Alex: You're right about Cameron. He's basically Corey Patterson with a lower batting average and more walks. According to Ron Shandler's Baseball HQ, Cameron's "expected Batting Average" shows that he isn't just getting unlucky or hitting in bad parks. He actually can't hit for average at all:

2002 .239 .221
2003 .253 .259
2004 .226 .210
Still, given his (better) durability and genuinely fantastic defense, is he a wiser choice than Floyd?

I'm not so worried about Cameron being right-handed. Fortunately, he's the exact type of right-handed hitter that greatly benefits from Wrigley. Cameron's slugging percentage is due more to his home runs (as opposed to his singles, doubles, and triples) than any Cub other than Sosa. Wrigley is good for home runs, bad for doubles and triples. So Wrigley is good for Cameron. (I'll have more on this once I get my precious laptop back from Dell.)

My feelings on getting either Floyd or Cameron, though, would be dependent on two other things:

1) Who would the other Mets player be? I don't buy that Looper would be the guy. The Cubs don't need either Seo or Heilman, but they certainly could find a use for them. And they'd be perfect trade bait for, say, Huff or Wilkerson or Kearns.

2) Would the Cubs actually get Magglio? Or barring that, trade for one of the three above? I'd really like a Cameron/Floyd - Patterson - Magglio outfield, but would be less confident of a Dubois - Cameron/Floyd - Patterson setup.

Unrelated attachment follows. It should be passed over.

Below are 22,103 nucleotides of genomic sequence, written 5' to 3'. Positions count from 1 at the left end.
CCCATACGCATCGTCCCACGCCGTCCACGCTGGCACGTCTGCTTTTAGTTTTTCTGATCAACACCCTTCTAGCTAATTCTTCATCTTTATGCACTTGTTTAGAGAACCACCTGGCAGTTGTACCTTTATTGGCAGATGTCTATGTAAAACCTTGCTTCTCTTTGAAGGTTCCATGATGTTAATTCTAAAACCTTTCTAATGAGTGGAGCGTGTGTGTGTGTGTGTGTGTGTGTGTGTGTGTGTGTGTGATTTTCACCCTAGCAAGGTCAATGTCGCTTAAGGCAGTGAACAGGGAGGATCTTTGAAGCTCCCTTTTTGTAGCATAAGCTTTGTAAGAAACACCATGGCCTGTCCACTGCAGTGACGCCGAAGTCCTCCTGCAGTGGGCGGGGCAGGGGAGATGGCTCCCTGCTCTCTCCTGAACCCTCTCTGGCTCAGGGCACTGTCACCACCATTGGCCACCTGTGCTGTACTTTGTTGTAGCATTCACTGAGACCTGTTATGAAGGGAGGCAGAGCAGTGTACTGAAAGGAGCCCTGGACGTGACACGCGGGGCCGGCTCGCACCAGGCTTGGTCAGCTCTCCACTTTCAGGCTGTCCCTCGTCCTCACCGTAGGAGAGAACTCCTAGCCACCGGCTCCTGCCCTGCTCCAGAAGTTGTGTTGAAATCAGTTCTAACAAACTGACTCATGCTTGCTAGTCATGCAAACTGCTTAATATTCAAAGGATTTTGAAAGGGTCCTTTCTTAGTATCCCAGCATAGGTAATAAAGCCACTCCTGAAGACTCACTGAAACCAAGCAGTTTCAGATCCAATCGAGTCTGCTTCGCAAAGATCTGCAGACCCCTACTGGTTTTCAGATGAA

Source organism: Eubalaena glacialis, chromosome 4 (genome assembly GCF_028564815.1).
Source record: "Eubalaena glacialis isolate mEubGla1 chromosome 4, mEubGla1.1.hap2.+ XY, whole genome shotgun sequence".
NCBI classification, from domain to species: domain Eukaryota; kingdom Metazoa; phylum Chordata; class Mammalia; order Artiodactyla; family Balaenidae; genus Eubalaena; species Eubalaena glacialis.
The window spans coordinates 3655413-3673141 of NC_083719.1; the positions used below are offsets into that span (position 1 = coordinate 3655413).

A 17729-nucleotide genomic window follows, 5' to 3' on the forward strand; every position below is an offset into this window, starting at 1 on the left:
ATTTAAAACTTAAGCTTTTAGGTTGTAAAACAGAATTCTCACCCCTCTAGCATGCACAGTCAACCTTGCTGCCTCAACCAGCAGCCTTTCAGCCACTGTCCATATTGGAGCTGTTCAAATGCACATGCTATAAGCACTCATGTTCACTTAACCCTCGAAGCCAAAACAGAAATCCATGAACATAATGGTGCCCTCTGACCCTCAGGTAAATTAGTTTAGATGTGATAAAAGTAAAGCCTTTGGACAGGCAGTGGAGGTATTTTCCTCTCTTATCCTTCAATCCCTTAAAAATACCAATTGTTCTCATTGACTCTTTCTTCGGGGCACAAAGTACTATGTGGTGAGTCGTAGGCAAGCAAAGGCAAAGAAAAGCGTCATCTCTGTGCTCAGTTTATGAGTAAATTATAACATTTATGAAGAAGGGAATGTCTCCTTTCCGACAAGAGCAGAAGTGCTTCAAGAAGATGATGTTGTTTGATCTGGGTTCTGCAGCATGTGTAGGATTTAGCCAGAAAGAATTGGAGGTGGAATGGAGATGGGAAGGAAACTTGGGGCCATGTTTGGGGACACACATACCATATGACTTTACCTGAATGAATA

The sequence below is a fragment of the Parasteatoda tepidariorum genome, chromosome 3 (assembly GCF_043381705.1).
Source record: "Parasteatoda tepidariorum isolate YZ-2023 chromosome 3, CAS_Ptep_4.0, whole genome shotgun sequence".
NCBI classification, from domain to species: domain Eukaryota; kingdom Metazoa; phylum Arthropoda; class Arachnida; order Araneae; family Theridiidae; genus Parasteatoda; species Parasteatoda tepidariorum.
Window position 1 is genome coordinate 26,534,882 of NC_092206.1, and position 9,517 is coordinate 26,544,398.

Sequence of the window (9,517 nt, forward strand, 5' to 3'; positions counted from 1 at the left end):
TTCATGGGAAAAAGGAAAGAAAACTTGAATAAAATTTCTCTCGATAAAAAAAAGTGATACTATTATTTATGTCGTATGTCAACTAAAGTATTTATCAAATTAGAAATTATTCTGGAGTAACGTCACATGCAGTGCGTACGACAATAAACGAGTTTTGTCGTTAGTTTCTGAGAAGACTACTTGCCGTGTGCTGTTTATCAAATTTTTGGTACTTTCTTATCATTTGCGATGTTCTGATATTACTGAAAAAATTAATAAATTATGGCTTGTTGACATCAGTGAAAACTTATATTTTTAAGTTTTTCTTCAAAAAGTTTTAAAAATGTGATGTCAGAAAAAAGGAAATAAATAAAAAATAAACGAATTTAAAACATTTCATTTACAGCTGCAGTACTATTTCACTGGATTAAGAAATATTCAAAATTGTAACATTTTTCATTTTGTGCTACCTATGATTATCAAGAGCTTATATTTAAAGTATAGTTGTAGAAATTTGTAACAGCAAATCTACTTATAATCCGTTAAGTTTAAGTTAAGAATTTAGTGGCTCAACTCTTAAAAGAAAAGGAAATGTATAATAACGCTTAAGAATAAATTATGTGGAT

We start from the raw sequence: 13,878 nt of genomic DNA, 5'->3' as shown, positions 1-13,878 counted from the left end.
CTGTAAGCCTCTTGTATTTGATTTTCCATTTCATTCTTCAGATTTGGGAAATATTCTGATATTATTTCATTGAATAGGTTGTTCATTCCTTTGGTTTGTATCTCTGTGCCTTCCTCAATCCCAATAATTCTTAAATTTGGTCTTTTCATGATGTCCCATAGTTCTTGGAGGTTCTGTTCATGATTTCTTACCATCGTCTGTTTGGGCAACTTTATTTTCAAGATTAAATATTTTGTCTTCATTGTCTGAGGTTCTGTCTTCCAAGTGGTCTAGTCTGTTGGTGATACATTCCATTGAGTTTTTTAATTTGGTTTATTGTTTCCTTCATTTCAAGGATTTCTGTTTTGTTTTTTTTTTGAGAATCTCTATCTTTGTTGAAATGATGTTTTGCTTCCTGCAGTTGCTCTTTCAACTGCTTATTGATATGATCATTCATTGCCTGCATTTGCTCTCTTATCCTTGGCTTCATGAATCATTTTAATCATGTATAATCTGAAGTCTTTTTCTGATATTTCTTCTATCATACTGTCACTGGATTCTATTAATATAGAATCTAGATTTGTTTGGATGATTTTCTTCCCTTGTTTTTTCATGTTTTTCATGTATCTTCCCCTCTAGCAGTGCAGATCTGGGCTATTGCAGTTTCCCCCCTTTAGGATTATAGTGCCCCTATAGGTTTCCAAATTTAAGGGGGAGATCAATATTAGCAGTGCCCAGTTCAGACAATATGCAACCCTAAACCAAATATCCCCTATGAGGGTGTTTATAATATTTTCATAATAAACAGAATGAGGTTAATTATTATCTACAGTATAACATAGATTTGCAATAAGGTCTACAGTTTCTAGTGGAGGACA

Now, you know I love Huff. He's different from what the Cubs currently have in that he's a lefty contact hitter. Mark Grace with fewer walks and more pop.

That said, I'd prefer Wilkerson. Same age, same power, less contact, more walks. Also, more speed and better defensive value.

Of course, I'd take either. I just think Wilkerson is more the type of player who could make the Big Leap and become a top 10 MVP candidate. I also think that Wilkerson would be much, much harder to acquire than Huff, so that complicates things.

Derek: Your two questions about the deal are mine as well. I agree that Looper doesn't make a lot of sense from the Mets' perspective. He's their closer and I doubt they have an interest in parting with him, particularly after he's just finished his best season to date.

I think the only way Seo and Heilman make sense is if they're turned around almost immediately in a deal for one of the three potential trade targets we've been talking about.
On your second question, I'd be extremely concerned about a Dubois - Floyd/Cameron - Patterson outfield, but I'll go you one better: while I've had a thing for Austin Kearns for some time, a Floyd - Patterson - Kearns outfield with all that potential for injury would likely cause... well, let's just say I'd probably have to make a purchase or two.
As for Huff vs. Wilkerson, I'd be inclined to go with Huff at this point simply because he's likely to be so much easier to acquire than Wilkerson is. In a vacuum, I probably like Wilkerson better for the reasons you cite, although I'll admit to being wary of his inability to make consistent contact.

Comment status: comments have been closed. Baseball Toaster is now out of business.